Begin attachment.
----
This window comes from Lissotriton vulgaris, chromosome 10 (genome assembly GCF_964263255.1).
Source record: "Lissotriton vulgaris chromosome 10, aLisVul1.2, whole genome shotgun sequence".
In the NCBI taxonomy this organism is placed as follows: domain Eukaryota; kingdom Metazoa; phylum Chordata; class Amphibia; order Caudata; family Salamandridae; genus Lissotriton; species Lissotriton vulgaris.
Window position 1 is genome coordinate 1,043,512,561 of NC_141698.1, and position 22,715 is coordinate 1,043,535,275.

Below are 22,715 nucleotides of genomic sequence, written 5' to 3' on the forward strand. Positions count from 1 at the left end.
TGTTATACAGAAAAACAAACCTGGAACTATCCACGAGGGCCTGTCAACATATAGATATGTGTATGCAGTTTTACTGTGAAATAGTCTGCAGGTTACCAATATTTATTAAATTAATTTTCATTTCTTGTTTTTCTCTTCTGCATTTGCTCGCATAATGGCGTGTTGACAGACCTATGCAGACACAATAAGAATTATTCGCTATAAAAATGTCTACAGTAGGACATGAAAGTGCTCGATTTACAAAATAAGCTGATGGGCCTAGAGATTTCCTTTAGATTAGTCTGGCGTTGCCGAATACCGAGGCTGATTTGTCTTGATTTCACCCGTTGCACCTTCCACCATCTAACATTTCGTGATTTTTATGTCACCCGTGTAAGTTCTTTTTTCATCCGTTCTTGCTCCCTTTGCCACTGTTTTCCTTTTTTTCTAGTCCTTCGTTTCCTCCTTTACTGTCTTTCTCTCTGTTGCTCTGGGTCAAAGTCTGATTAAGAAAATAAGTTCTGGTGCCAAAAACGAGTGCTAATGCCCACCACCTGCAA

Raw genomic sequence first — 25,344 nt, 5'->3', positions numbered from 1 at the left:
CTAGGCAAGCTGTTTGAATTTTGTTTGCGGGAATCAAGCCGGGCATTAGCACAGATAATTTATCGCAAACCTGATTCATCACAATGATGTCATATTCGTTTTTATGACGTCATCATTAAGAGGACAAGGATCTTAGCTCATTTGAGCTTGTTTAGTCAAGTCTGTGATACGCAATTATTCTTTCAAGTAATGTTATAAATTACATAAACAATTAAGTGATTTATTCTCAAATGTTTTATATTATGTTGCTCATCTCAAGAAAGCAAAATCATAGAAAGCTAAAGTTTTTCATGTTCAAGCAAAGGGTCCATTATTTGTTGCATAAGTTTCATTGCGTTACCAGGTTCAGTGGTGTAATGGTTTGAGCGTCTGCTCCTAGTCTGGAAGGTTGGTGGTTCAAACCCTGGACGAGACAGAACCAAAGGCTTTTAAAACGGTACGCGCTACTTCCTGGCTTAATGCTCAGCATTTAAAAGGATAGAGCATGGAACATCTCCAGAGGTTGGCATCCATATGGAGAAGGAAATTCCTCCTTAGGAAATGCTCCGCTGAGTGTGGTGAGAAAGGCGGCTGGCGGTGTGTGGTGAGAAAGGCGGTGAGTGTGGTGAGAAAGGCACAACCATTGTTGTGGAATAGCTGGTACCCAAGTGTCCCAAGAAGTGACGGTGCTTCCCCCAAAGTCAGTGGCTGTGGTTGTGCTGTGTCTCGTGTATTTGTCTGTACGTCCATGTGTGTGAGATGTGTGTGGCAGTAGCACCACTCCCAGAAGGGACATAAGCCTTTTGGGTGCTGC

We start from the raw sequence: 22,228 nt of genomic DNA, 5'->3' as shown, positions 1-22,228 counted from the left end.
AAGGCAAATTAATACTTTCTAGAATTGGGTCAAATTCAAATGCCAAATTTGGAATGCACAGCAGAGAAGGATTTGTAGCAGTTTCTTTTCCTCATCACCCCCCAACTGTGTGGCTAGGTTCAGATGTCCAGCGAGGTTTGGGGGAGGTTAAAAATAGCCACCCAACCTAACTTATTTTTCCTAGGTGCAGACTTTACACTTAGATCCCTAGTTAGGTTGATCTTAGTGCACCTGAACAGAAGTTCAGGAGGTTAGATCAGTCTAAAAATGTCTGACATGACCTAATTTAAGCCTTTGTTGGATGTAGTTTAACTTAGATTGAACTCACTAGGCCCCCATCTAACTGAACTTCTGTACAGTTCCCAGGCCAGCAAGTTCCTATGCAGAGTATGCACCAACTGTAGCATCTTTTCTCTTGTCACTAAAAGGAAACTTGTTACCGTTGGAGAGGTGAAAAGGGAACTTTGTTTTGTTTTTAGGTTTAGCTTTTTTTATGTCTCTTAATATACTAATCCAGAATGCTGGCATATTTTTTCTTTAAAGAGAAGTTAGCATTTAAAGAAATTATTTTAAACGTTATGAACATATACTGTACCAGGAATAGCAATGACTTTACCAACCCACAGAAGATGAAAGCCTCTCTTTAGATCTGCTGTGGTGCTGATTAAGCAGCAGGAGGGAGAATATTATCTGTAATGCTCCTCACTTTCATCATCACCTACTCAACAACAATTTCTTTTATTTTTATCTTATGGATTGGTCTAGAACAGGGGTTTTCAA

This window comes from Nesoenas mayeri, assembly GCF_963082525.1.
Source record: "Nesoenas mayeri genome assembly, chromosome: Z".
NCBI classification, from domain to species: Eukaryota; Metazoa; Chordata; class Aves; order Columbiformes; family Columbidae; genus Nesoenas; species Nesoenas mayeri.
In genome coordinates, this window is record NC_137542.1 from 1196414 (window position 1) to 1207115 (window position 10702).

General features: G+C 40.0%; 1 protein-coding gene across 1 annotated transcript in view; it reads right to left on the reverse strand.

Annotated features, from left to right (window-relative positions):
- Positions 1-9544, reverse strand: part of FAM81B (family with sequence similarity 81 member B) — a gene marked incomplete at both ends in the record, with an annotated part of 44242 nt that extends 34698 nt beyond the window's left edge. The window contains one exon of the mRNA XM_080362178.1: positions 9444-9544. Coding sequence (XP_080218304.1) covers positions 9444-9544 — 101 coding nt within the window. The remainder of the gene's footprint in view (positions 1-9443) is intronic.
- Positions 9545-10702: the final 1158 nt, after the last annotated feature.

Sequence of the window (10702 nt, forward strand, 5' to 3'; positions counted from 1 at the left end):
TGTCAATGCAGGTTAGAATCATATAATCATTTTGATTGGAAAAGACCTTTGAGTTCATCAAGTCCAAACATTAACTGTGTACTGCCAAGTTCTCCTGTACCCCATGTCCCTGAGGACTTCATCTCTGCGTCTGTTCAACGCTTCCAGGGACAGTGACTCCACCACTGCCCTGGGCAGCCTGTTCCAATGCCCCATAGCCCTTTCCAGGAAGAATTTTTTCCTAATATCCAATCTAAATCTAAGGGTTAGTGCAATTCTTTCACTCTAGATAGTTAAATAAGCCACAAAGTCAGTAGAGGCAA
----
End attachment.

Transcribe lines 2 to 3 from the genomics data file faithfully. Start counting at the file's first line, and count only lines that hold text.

Source record: "Lissotriton vulgaris chromosome 10, aLisVul1.2, whole genome shotgun sequence".
In the NCBI taxonomy this organism is placed as follows: domain Eukaryota; kingdom Metazoa; phylum Chordata; class Amphibia; order Caudata; family Salamandridae; genus Lissotriton; species Lissotriton vulgaris.